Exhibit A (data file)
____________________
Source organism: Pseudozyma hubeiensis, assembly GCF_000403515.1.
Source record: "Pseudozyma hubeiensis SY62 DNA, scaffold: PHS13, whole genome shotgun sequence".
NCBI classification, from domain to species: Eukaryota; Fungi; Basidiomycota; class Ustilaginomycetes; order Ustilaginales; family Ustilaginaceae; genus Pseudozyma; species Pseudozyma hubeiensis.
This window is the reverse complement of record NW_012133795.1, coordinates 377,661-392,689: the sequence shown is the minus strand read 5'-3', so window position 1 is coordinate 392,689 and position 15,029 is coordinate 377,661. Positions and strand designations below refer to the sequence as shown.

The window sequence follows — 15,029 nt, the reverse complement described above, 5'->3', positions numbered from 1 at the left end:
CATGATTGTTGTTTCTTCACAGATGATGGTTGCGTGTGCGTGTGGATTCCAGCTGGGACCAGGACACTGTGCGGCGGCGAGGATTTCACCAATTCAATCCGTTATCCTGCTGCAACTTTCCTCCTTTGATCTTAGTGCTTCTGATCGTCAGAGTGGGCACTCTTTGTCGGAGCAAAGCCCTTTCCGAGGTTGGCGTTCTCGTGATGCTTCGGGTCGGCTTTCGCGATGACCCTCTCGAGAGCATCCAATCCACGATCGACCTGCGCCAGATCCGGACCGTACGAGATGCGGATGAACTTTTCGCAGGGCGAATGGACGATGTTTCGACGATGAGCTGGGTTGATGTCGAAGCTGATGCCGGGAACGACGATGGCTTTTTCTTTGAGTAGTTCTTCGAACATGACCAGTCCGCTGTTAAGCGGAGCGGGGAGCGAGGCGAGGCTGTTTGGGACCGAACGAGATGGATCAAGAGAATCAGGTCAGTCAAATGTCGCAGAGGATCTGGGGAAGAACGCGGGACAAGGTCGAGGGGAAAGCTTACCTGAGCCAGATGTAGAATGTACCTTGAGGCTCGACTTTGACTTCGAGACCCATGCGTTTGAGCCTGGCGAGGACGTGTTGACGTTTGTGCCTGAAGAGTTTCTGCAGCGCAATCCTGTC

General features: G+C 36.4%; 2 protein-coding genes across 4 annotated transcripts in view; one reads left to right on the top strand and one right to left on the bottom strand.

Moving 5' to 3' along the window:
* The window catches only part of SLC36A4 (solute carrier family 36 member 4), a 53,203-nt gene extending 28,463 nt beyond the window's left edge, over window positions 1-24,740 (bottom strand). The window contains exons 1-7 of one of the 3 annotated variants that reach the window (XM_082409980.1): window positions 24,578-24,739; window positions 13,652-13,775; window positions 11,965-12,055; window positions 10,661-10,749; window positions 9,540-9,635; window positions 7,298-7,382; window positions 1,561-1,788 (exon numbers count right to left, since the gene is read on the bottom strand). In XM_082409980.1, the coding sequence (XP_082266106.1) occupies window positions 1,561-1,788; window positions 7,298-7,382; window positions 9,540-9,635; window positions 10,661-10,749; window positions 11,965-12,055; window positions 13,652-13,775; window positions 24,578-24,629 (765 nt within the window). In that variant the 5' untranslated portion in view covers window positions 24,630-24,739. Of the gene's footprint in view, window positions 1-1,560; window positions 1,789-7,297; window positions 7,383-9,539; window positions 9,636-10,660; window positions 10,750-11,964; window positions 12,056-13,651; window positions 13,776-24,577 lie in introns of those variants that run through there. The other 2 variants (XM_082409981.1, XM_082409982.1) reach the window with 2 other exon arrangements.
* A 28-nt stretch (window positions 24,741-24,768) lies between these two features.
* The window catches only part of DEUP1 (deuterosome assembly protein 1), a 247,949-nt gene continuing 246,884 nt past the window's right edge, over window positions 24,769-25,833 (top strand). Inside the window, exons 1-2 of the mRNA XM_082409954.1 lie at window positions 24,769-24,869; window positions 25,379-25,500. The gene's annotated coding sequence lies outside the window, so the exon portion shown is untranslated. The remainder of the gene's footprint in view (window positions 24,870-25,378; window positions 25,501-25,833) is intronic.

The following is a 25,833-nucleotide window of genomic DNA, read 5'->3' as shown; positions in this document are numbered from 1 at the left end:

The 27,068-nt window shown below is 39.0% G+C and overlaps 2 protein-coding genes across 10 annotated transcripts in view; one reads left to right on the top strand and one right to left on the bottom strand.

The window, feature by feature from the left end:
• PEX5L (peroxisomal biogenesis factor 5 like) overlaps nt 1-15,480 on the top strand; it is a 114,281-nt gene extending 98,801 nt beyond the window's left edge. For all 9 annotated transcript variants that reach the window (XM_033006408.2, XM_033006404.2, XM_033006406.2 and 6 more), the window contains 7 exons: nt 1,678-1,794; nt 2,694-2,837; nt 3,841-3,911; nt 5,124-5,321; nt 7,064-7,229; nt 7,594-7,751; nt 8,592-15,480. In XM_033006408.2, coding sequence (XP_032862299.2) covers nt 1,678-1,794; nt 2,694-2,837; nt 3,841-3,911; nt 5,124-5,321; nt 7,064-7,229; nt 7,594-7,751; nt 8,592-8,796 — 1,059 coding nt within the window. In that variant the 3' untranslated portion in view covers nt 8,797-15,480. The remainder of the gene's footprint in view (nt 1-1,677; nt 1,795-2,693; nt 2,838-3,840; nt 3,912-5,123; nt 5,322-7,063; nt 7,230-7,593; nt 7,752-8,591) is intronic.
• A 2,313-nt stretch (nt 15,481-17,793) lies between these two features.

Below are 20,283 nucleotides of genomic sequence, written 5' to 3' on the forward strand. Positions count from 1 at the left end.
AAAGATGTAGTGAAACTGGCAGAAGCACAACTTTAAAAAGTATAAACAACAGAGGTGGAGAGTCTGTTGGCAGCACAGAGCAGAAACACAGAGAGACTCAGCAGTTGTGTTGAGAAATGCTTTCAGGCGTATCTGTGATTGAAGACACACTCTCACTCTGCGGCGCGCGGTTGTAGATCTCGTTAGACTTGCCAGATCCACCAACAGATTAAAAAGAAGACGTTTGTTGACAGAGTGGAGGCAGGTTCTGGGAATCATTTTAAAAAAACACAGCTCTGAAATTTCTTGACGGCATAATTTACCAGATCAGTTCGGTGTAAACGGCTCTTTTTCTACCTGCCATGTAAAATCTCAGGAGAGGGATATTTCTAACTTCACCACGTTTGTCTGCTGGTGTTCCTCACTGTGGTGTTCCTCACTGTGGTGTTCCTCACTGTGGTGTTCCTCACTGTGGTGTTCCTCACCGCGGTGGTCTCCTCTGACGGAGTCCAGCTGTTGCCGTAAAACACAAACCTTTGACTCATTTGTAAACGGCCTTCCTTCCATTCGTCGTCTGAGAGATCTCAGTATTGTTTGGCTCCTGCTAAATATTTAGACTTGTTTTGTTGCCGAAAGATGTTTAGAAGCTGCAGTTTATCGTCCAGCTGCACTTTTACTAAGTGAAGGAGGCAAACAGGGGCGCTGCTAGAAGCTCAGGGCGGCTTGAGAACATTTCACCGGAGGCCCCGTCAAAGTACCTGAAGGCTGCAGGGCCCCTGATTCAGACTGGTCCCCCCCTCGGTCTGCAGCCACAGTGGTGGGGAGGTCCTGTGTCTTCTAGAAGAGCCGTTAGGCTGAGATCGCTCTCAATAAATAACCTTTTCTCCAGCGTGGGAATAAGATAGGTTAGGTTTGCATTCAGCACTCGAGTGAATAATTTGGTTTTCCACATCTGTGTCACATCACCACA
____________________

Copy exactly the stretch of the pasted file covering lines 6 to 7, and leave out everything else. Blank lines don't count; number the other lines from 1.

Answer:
CATGATTGTTGTTTCTTCACAGATGATGGTTGCGTGTGCGTGTGGATTCCAGCTGGGACCAGGACACTGTGCGGCGGCGAGGATTTCACCAATTCAATCCGTTATCCTGCTGCAACTTTCCTCCTTTGATCTTAGTGCTTCTGATCGTCAGAGTGGGCACTCTTTGTCGGAGCAAAGCCCTTTCCGAGGTTGGCGTTCTCGTGATGCTTCGGGTCGGCTTTCGCGATGACCCTCTCGAGAGCATCCAATCCACGATCGACCTGCGCCAGATCCGGACCGTACGAGATGCGGATGAACTTTTCGCAGGGCGAATGGACGATGTTTCGACGATGAGCTGGGTTGATGTCGAAGCTGATGCCGGGAACGACGATGGCTTTTTCTTTGAGTAGTTCTTCGAACATGACCAGTCCGCTGTTAAGCGGAGCGGGGAGCGAGGCGAGGCTGTTTGGGACCGAACGAGATGGATCAAGAGAATCAGGTCAGTCAAATGTCGCAGAGGATCTGGGGAAGAACGCGGGACAAGGTCGAGGGGAAAGCTTACCTGAGCCAGATGTAGAATGTACCTTGAGGCTCGACTTTGACTTCGAGACCCATGCGTTTGAGCCTGGCGAGGACGTGTTGACGTTTGTGCCTGAAGAGTTTCTGCAGCGCAATCCTGTC

General features: G+C 36.4%; 2 protein-coding genes across 4 annotated transcripts in view; one reads left to right on the top strand and one right to left on the bottom strand.